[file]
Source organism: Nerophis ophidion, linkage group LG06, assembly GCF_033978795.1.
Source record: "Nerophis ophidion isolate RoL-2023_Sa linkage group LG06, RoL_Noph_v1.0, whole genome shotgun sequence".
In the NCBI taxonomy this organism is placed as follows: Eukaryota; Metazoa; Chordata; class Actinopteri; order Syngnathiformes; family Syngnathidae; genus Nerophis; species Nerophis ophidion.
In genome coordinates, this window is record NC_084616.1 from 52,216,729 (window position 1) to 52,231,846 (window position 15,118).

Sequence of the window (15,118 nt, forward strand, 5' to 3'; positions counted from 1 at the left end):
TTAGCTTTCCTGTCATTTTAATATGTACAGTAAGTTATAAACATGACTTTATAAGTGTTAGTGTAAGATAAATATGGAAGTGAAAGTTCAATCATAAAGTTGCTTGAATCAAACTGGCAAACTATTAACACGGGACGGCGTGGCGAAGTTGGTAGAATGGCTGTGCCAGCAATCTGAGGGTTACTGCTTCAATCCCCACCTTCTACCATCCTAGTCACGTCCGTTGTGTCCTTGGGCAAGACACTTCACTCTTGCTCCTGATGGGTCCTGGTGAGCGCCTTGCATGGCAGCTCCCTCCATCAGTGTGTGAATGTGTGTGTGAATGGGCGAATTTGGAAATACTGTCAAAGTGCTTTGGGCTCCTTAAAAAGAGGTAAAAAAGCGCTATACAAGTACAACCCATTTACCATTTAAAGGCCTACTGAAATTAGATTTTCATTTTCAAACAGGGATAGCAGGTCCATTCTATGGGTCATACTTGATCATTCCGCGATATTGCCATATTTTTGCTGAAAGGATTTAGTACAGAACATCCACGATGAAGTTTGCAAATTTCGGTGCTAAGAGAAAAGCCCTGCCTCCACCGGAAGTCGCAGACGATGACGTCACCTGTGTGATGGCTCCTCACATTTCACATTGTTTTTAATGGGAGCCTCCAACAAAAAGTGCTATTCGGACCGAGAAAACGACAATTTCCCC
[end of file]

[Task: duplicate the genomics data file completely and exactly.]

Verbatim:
Source organism: Nerophis ophidion, linkage group LG06, assembly GCF_033978795.1.
Source record: "Nerophis ophidion isolate RoL-2023_Sa linkage group LG06, RoL_Noph_v1.0, whole genome shotgun sequence".
In the NCBI taxonomy this organism is placed as follows: Eukaryota; Metazoa; Chordata; class Actinopteri; order Syngnathiformes; family Syngnathidae; genus Nerophis; species Nerophis ophidion.
In genome coordinates, this window is record NC_084616.1 from 52,216,729 (window position 1) to 52,231,846 (window position 15,118).

Sequence of the window (15,118 nt, forward strand, 5' to 3'; positions counted from 1 at the left end):
TTAGCTTTCCTGTCATTTTAATATGTACAGTAAGTTATAAACATGACTTTATAAGTGTTAGTGTAAGATAAATATGGAAGTGAAAGTTCAATCATAAAGTTGCTTGAATCAAACTGGCAAACTATTAACACGGGACGGCGTGGCGAAGTTGGTAGAATGGCTGTGCCAGCAATCTGAGGGTTACTGCTTCAATCCCCACCTTCTACCATCCTAGTCACGTCCGTTGTGTCCTTGGGCAAGACACTTCACTCTTGCTCCTGATGGGTCCTGGTGAGCGCCTTGCATGGCAGCTCCCTCCATCAGTGTGTGAATGTGTGTGTGAATGGGCGAATTTGGAAATACTGTCAAAGTGCTTTGGGCTCCTTAAAAAGAGGTAAAAAAGCGCTATACAAGTACAACCCATTTACCATTTAAAGGCCTACTGAAATTAGATTTTCATTTTCAAACAGGGATAGCAGGTCCATTCTATGGGTCATACTTGATCATTCCGCGATATTGCCATATTTTTGCTGAAAGGATTTAGTACAGAACATCCACGATGAAGTTTGCAAATTTCGGTGCTAAGAGAAAAGCCCTGCCTCCACCGGAAGTCGCAGACGATGACGTCACCTGTGTGATGGCTCCTCACATTTCACATTGTTTTTAATGGGAGCCTCCAACAAAAAGTGCTATTCGGACCGAGAAAACGACAATTTCCCC